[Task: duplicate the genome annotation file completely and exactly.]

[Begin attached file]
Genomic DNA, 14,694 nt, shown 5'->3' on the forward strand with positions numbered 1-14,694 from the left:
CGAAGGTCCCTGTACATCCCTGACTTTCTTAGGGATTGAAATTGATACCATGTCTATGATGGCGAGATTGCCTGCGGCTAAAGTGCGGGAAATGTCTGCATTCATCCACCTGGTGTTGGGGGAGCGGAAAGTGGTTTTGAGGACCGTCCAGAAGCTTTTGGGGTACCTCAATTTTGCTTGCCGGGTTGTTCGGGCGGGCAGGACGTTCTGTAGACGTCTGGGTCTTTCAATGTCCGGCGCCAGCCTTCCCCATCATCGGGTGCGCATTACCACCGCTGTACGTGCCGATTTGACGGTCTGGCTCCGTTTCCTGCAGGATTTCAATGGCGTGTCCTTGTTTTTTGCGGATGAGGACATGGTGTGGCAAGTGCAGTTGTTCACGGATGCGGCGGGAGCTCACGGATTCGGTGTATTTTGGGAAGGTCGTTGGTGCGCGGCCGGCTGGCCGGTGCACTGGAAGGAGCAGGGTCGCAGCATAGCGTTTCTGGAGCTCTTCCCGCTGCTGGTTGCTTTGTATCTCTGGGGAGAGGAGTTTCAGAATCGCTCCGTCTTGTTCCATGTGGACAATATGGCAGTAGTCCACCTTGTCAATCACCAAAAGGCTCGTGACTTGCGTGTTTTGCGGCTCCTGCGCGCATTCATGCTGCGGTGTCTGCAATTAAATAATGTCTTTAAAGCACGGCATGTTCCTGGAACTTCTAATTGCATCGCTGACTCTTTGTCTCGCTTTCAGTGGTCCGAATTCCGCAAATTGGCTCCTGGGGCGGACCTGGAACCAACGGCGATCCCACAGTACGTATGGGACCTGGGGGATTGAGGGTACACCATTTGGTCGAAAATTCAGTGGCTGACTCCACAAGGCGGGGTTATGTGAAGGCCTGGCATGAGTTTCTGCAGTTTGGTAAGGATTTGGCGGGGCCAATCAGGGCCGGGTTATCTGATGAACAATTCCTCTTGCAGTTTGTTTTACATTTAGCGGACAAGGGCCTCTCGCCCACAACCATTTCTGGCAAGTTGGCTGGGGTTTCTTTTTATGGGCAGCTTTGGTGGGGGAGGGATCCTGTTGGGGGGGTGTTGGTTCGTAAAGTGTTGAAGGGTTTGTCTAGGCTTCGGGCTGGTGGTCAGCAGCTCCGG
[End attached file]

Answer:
Genomic DNA, 14,694 nt, shown 5'->3' on the forward strand with positions numbered 1-14,694 from the left:
CGAAGGTCCCTGTACATCCCTGACTTTCTTAGGGATTGAAATTGATACCATGTCTATGATGGCGAGATTGCCTGCGGCTAAAGTGCGGGAAATGTCTGCATTCATCCACCTGGTGTTGGGGGAGCGGAAAGTGGTTTTGAGGACCGTCCAGAAGCTTTTGGGGTACCTCAATTTTGCTTGCCGGGTTGTTCGGGCGGGCAGGACGTTCTGTAGACGTCTGGGTCTTTCAATGTCCGGCGCCAGCCTTCCCCATCATCGGGTGCGCATTACCACCGCTGTACGTGCCGATTTGACGGTCTGGCTCCGTTTCCTGCAGGATTTCAATGGCGTGTCCTTGTTTTTTGCGGATGAGGACATGGTGTGGCAAGTGCAGTTGTTCACGGATGCGGCGGGAGCTCACGGATTCGGTGTATTTTGGGAAGGTCGTTGGTGCGCGGCCGGCTGGCCGGTGCACTGGAAGGAGCAGGGTCGCAGCATAGCGTTTCTGGAGCTCTTCCCGCTGCTGGTTGCTTTGTATCTCTGGGGAGAGGAGTTTCAGAATCGCTCCGTCTTGTTCCATGTGGACAATATGGCAGTAGTCCACCTTGTCAATCACCAAAAGGCTCGTGACTTGCGTGTTTTGCGGCTCCTGCGCGCATTCATGCTGCGGTGTCTGCAATTAAATAATGTCTTTAAAGCACGGCATGTTCCTGGAACTTCTAATTGCATCGCTGACTCTTTGTCTCGCTTTCAGTGGTCCGAATTCCGCAAATTGGCTCCTGGGGCGGACCTGGAACCAACGGCGATCCCACAGTACGTATGGGACCTGGGGGATTGAGGGTACACCATTTGGTCGAAAATTCAGTGGCTGACTCCACAAGGCGGGGTTATGTGAAGGCCTGGCATGAGTTTCTGCAGTTTGGTAAGGATTTGGCGGGGCCAATCAGGGCCGGGTTATCTGATGAACAATTCCTCTTGCAGTTTGTTTTACATTTAGCGGACAAGGGCCTCTCGCCCACAACCATTTCTGGCAAGTTGGCTGGGGTTTCTTTTTATGGGCAGCTTTGGTGGGGGAGGGATCCTGTTGGGGGGGTGTTGGTTCGTAAAGTGTTGAAGGGTTTGTCTAGGCTTCGGGCTGGTGGTCAGCAGCTCCGG